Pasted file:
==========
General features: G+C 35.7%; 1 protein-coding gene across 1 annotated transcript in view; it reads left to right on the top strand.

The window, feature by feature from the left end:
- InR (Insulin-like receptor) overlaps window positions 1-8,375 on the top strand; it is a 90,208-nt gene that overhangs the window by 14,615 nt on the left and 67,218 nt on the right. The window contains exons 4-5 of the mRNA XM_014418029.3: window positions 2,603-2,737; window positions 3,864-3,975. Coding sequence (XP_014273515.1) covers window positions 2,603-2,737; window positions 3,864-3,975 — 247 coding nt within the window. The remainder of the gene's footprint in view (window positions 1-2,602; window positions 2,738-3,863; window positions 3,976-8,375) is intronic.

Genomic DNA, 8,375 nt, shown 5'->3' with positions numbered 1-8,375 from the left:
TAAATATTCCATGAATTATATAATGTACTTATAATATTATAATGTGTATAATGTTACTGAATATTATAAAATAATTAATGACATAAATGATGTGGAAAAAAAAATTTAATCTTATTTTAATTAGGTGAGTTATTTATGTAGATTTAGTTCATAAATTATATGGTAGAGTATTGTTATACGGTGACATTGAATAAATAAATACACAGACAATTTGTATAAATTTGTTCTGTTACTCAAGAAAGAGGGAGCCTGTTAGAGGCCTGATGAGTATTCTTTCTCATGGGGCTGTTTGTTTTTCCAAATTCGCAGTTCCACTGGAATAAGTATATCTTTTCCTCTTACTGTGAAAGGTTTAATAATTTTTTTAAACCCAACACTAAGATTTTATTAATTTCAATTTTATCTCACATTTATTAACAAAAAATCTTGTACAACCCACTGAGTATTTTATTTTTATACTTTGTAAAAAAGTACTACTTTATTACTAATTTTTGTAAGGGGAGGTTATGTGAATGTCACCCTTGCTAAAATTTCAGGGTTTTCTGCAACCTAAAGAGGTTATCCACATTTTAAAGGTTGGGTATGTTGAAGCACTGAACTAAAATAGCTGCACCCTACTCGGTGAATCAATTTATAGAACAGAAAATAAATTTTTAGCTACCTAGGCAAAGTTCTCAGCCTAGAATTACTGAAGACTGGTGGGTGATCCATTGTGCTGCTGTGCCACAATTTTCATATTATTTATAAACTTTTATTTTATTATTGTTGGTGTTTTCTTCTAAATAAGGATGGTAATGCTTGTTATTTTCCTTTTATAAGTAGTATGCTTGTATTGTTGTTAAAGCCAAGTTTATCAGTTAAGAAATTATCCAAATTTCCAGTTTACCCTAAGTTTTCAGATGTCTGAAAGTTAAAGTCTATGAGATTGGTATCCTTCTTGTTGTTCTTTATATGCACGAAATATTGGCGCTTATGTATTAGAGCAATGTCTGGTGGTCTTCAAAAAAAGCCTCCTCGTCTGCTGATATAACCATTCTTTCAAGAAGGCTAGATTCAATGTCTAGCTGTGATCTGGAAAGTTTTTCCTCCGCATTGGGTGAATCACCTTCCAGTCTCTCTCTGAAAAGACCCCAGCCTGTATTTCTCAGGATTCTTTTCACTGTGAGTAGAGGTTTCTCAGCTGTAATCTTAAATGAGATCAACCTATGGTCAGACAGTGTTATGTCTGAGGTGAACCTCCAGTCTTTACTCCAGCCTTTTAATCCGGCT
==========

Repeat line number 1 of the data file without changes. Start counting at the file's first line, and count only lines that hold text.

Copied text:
General features: G+C 35.7%; 1 protein-coding gene across 1 annotated transcript in view; it reads left to right on the top strand.